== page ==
A small, rectangular lot on College Avenue that until two years ago sat vacant in the shadow of tall buildings is now on its way to becoming an oasis, thanks to the efforts of neighborhood volunteers and a citywide nonprofit.
Local residents and volunteers from the New York Restoration Project gathered at the Community Garden of Hope at 486 College Avenue across from Patterson Playground on June 20, to help kick off a new era for the long-neglected yard. They painted benches and a fence, and prepared the soil to plant fruits and vegetables.
“We hope to bring people together from all over our community and help people realize that there is more power in numbers than there is in violence,” said Girina Matos of Longwood-based, housing advocacy group Banana Kelly.
The restoration marks a before and an after for the garden. About two years ago, when the garden was still a vacant lot tenant leader Wanda Swinney began planting vegetables on it and urged the landlord of the building she lives in next door to convert the parcel into a community-gathering spot. Realizing that the idea had potential, he referred her to the Banana Kelly Community Improvement Association. The advocacy group reached out to other organizations for grants that helped turn the vision into reality.
“I had a vision of a garden. Seeing something different. Beautifying the place. Bringing the community together,” said Swinney. “Having a place where people would come and sit and see something different.”
The New York Restoration Project, which maintains and restores gardens, was asked to step in and help out. Mustard greens, radishes, tomatoes, and basil, grapes, strawberries and apples have been harvested in the garden so far. The gardeners have made a point of giving away fresh produce to residents at the end of growing season, knocking on peoples’ doors nearby.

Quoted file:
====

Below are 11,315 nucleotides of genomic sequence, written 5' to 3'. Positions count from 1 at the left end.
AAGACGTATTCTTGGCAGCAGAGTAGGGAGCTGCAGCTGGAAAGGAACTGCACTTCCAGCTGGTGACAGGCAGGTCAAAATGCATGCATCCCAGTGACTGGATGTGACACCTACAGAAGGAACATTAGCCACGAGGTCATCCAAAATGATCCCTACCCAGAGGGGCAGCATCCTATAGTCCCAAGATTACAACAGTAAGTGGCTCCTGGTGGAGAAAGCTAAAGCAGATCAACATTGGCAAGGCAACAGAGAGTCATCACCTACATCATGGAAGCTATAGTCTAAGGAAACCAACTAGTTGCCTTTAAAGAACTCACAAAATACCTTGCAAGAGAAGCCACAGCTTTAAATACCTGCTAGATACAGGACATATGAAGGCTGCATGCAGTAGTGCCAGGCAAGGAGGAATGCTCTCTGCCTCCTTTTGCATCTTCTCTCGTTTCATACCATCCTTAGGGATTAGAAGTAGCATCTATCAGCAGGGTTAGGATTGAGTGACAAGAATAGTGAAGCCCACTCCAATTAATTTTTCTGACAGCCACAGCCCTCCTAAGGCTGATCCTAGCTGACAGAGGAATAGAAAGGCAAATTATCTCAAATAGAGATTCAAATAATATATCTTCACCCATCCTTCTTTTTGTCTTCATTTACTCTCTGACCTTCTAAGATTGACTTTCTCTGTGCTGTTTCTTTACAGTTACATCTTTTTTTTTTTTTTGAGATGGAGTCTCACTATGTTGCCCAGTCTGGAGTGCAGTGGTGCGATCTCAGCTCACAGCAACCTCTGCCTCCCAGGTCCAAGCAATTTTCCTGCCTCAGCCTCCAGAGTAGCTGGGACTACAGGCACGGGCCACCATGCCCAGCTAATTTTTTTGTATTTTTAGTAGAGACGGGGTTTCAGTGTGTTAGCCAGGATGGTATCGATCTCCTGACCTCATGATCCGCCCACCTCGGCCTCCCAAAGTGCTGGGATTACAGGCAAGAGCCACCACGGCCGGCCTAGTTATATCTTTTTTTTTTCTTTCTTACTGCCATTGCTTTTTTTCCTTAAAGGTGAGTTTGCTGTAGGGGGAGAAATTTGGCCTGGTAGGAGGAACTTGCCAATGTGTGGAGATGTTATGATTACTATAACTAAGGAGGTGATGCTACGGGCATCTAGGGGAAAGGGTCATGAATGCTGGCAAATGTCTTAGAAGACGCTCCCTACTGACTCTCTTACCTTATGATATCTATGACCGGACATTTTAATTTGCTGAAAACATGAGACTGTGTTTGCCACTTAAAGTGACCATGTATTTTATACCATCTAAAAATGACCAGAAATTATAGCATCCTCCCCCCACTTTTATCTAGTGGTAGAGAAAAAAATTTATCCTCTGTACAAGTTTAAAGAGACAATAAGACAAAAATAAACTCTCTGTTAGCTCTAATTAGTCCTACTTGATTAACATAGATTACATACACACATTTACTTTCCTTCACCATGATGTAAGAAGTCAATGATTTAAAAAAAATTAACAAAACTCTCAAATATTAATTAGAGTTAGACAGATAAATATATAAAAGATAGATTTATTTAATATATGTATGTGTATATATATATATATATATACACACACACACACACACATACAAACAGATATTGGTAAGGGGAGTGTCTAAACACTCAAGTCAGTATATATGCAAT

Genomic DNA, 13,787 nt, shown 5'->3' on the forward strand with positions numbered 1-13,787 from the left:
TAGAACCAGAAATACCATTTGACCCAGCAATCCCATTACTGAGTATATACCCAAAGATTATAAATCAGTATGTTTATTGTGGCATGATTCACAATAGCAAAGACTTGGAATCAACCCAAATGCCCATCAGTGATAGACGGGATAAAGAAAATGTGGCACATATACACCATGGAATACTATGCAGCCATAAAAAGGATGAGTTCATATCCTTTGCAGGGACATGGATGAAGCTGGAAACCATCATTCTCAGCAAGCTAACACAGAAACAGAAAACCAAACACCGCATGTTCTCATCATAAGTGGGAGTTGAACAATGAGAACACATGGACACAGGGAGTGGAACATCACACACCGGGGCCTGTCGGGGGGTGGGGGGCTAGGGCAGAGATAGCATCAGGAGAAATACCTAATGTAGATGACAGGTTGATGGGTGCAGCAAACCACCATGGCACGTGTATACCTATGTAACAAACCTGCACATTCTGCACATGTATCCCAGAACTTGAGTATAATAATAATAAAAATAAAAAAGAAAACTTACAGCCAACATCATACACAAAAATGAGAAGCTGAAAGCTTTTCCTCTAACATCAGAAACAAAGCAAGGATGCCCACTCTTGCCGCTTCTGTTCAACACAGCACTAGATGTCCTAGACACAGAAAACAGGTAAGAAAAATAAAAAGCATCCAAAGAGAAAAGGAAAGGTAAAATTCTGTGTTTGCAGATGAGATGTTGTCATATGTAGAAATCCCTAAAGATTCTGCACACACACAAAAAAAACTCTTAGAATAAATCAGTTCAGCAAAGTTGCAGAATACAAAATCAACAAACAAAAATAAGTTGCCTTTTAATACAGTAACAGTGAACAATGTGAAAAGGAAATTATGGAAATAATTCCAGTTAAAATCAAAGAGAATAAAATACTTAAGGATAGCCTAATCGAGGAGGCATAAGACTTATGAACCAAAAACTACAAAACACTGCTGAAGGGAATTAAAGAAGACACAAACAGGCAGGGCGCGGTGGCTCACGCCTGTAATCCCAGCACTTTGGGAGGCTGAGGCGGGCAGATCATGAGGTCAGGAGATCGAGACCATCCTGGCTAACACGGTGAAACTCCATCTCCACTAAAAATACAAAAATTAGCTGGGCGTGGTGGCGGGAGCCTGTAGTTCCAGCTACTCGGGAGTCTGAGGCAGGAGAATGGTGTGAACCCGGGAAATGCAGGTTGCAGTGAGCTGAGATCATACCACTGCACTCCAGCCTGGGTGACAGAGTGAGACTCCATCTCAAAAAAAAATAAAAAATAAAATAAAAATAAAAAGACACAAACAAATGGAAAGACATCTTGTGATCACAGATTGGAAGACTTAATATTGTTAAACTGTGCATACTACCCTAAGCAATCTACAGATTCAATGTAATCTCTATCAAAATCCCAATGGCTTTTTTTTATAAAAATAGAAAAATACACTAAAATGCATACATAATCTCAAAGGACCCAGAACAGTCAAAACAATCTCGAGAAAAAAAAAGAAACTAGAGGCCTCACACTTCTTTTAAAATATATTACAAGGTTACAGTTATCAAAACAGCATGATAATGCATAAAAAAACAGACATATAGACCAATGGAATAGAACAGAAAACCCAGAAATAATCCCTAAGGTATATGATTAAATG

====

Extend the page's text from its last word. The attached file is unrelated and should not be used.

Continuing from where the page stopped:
Around 25 local residents are currently helping get the garden into shape. Though there is no fixed schedule for garden work yet, the organizers say one will be available soon.
The location presents some challenges, organizers concede. As the opening celebration was taking place, drug users could be seen across the street at Patterson Playground shooting up in public, struggling to keep from falling down. A week earlier, a new syringe disposal box was mounted in the playground as part of a citywide initiative, prompting some concern among residents that the boxes will attract more drug users.
Although the organizers appreciate that the box is intended to keep needles off the streets, they worry about the effect its presence may have on the new community space. They plan to hold movie nights for children, informational tables, workshops, and gardening classes, among other activities.
“We don’t dehumanize the drug abusers,” said Matos. “We understand they’re sick individuals that need help.”